The Voting News Weekly: The Voting News Weekly for February 22-28 2016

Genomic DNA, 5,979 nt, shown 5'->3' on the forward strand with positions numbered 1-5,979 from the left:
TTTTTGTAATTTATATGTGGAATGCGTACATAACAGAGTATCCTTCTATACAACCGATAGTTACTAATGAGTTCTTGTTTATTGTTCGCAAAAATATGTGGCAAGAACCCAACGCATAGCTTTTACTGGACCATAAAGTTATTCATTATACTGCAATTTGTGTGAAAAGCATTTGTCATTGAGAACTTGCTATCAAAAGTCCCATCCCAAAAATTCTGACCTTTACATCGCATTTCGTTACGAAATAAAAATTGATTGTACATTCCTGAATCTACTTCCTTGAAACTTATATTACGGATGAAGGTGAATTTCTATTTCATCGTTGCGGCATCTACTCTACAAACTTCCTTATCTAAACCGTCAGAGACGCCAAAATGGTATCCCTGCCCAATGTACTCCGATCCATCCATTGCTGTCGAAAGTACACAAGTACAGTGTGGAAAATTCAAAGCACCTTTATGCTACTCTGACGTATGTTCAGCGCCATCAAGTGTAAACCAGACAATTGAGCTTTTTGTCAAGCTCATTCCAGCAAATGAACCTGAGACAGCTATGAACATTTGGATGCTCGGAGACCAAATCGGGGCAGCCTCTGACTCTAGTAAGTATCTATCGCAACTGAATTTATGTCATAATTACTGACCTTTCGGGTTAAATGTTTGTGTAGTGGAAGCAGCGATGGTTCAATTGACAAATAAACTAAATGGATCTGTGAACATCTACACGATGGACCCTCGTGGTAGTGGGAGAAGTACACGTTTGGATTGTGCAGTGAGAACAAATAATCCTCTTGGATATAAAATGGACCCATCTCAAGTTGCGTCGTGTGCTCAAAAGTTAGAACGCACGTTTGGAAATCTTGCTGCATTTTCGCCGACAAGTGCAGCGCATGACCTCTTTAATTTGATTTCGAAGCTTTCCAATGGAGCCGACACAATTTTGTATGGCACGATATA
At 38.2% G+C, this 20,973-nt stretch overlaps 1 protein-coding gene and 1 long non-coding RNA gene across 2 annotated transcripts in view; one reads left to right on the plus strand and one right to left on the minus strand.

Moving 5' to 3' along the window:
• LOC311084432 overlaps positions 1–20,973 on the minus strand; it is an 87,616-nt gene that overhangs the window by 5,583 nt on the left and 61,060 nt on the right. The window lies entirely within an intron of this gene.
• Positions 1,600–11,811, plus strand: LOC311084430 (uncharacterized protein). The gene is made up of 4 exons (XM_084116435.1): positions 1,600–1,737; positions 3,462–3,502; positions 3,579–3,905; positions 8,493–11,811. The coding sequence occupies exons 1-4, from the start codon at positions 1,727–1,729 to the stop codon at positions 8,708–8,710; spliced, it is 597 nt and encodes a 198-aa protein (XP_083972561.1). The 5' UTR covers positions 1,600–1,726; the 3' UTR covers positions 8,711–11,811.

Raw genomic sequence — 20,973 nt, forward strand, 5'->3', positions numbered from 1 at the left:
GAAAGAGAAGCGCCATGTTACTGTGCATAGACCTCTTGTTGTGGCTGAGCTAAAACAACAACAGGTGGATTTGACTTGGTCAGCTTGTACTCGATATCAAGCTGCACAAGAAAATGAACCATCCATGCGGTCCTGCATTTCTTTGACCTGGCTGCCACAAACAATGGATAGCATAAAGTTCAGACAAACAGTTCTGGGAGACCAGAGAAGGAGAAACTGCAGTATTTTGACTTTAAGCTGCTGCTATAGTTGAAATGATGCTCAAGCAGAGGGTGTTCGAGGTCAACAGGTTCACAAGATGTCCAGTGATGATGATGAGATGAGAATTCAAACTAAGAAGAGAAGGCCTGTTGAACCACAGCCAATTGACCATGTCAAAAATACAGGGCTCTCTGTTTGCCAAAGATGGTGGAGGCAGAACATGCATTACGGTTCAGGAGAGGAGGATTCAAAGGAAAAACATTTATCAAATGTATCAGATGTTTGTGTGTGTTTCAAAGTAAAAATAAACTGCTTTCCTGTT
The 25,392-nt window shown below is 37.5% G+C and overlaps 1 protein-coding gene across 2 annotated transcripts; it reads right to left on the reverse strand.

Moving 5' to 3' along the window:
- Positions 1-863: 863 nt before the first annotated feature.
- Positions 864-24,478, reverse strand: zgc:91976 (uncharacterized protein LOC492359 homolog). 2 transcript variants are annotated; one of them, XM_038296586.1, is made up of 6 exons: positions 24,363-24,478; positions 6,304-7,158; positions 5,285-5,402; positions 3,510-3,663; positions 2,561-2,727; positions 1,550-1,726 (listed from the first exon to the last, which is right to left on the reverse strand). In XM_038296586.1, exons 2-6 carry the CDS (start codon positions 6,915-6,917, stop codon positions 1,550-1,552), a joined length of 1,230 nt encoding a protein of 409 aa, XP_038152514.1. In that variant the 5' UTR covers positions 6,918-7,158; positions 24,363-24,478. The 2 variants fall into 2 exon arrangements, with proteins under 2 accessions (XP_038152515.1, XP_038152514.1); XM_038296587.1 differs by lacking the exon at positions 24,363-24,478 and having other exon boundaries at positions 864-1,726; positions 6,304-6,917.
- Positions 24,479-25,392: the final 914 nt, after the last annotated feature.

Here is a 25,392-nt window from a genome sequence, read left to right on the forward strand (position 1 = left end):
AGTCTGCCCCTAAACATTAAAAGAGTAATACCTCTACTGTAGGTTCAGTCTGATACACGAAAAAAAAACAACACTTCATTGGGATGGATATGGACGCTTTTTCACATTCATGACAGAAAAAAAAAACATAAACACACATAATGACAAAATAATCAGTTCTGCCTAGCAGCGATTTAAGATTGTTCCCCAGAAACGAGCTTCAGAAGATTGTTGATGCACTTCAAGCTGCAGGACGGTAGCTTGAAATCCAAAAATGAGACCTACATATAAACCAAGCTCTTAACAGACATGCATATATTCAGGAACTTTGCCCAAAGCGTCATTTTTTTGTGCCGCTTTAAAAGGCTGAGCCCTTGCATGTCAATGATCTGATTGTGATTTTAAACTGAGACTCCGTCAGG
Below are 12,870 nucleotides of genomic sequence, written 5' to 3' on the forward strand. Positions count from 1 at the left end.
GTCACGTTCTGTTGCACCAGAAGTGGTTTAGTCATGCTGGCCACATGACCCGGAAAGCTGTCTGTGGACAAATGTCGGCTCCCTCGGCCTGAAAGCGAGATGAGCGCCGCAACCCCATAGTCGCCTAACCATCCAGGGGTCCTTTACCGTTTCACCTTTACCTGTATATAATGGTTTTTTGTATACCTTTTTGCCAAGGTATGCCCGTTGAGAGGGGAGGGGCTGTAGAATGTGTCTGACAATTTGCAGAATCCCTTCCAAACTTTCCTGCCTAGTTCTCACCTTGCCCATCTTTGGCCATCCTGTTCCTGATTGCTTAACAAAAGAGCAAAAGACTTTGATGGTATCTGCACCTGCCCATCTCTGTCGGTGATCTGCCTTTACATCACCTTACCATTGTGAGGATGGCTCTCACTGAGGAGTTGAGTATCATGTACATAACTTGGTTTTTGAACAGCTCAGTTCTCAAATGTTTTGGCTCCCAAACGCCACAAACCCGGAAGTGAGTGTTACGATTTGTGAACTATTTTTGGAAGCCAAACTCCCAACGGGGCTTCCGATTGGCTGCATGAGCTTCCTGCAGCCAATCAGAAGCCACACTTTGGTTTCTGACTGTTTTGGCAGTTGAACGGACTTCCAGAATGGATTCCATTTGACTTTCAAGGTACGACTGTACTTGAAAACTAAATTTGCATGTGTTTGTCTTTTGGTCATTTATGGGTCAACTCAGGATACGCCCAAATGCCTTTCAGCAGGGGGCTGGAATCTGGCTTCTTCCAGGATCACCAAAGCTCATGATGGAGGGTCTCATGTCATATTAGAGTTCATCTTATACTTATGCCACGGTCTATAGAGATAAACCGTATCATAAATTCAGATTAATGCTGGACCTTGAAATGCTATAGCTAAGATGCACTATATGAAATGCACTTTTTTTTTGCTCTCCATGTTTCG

ire;and_260Civil rights leaders who marched from Selma, Alabama, to Montgomery in 1965, who received the Congressional Gold Medal on Wednesday lamented Congress’s failure to pass a renewed Voting Rights Act after the US Supreme Court’s recent dismantling of landmark legislation. A federal judge has turned down a request to block a federal official’s move allowing three states to enforce proof-of-citizenship requirements for people attempting to register as voters. Barbara Simons and David Jefferson looked at three internet voting initiatives that may reach the California ballot this November. In testimony before the D.C. Council, the acting chair of the District’s troubled Board of Elections blamed a lack of professionalism for the board’s weak financial controls, as council members questioned the board about election preparedness and internal bureaucracy. A Missouri bill to require photo ID at the polls passed one last test before heading to the Senate floor — where St. Louis Sen. Jamilah Nasheed, a Democrat, has vowed to lead a filibuster to stop it. Nevada’s caucuses were marred by volunteer captains who failed to show up, and alleged double-voting lent a circus-like atmosphere to some of the caucus locations. Critics of North Carolina’s congressional redistricting process asked the federal court that ordered the map redrawn to establish an expedited schedule to determine if a new map, approved by the General Assembly, is valid under constitutional considerations. Virginia voter ID law went on trial in federal court, challenged by Democratic Party activists who allege it throws up barriers to voting by minorities and the poor. Preliminary results in Iran indicated that reformist and moderate candidates were set to expand their influence after two important elections, while the general election Ireland is set to produce a hung parliament after the poor performance in the poll of the existing coalition.